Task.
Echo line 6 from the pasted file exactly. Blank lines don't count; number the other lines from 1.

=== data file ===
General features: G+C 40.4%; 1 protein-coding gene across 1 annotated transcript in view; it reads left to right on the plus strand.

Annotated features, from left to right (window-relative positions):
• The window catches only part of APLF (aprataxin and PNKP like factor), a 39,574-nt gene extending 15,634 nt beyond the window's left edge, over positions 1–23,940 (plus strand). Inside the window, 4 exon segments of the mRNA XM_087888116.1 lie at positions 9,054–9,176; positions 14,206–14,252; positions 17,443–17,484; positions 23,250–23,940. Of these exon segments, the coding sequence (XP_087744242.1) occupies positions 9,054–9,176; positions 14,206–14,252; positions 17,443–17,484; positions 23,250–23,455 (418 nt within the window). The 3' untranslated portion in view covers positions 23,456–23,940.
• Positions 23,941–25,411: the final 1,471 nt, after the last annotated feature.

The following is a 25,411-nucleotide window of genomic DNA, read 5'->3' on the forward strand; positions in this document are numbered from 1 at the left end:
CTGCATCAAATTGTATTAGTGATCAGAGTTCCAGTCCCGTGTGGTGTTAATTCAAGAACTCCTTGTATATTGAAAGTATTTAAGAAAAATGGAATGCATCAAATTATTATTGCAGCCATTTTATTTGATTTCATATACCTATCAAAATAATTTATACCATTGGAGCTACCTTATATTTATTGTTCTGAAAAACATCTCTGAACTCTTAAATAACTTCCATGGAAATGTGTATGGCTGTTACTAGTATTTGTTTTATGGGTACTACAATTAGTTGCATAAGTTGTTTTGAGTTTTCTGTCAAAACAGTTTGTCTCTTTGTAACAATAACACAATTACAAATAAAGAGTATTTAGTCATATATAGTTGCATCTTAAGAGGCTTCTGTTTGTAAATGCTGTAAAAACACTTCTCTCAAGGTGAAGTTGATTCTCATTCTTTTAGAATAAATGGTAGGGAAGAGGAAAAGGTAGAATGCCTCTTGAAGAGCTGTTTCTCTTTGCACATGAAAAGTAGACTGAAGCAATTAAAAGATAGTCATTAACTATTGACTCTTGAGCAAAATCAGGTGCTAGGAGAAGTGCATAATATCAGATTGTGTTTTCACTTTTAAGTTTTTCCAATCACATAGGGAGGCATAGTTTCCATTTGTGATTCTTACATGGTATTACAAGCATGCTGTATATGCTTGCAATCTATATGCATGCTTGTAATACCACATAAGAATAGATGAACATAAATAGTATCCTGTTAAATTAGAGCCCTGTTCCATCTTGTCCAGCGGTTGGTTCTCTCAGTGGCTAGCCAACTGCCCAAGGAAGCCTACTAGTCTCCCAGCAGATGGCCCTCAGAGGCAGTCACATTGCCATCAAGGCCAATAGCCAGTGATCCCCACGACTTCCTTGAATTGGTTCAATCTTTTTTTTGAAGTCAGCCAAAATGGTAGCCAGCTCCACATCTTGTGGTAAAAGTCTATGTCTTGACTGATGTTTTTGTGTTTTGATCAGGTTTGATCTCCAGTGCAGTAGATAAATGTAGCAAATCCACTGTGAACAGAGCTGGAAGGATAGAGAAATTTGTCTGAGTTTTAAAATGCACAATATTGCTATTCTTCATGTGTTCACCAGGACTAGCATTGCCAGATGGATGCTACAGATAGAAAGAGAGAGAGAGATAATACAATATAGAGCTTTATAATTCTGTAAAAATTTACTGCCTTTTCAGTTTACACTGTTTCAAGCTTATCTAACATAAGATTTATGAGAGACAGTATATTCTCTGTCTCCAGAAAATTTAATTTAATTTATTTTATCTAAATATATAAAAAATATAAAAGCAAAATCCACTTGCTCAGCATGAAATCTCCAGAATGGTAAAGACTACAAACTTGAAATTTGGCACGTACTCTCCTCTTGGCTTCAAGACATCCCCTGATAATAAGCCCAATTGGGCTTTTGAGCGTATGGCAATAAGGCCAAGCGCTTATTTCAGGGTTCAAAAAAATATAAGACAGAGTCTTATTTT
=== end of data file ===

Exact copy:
CTGCATCAAATTGTATTAGTGATCAGAGTTCCAGTCCCGTGTGGTGTTAATTCAAGAACTCCTTGTATATTGAAAGTATTTAAGAAAAATGGAATGCATCAAATTATTATTGCAGCCATTTTATTTGATTTCATATACCTATCAAAATAATTTATACCATTGGAGCTACCTTATATTTATTGTTCTGAAAAACATCTCTGAACTCTTAAATAACTTCCATGGAAATGTGTATGGCTGTTACTAGTATTTGTTTTATGGGTACTACAATTAGTTGCATAAGTTGTTTTGAGTTTTCTGTCAAAACAGTTTGTCTCTTTGTAACAATAACACAATTACAAATAAAGAGTATTTAGTCATATATAGTTGCATCTTAAGAGGCTTCTGTTTGTAAATGCTGTAAAAACACTTCTCTCAAGGTGAAGTTGATTCTCATTCTTTTAGAATAAATGGTAGGGAAGAGGAAAAGGTAGAATGCCTCTTGAAGAGCTGTTTCTCTTTGCACATGAAAAGTAGACTGAAGCAATTAAAAGATAGTCATTAACTATTGACTCTTGAGCAAAATCAGGTGCTAGGAGAAGTGCATAATATCAGATTGTGTTTTCACTTTTAAGTTTTTCCAATCACATAGGGAGGCATAGTTTCCATTTGTGATTCTTACATGGTATTACAAGCATGCTGTATATGCTTGCAATCTATATGCATGCTTGTAATACCACATAAGAATAGATGAACATAAATAGTATCCTGTTAAATTAGAGCCCTGTTCCATCTTGTCCAGCGGTTGGTTCTCTCAGTGGCTAGCCAACTGCCCAAGGAAGCCTACTAGTCTCCCAGCAGATGGCCCTCAGAGGCAGTCACATTGCCATCAAGGCCAATAGCCAGTGATCCCCACGACTTCCTTGAATTGGTTCAATCTTTTTTTTGAAGTCAGCCAAAATGGTAGCCAGCTCCACATCTTGTGGTAAAAGTCTATGTCTTGACTGATGTTTTTGTGTTTTGATCAGGTTTGATCTCCAGTGCAGTAGATAAATGTAGCAAATCCACTGTGAACAGAGCTGGAAGGATAGAGAAATTTGTCTGAGTTTTAAAATGCACAATATTGCTATTCTTCATGTGTTCACCAGGACTAGCATTGCCAGATGGATGCTACAGATAGAAAGAGAGAGAGAGATAATACAATATAGAGCTTTATAATTCTGTAAAAATTTACTGCCTTTTCAGTTTACACTGTTTCAAGCTTATCTAACATAAGATTTATGAGAGACAGTATATTCTCTGTCTCCAGAAAATTTAATTTAATTTATTTTATCTAAATATATAAAAAATATAAAAGCAAAATCCACTTGCTCAGCATGAAATCTCCAGAATGGTAAAGACTACAAACTTGAAATTTGGCACGTACTCTCCTCTTGGCTTCAAGACATCCCCTGATAATAAGCCCAATTGGGCTTTTGAGCGTATGGCAATAAGGCCAAGCGCTTATTTCAGGGTTCAAAAAAATATAAGACAGAGTCTTATTTT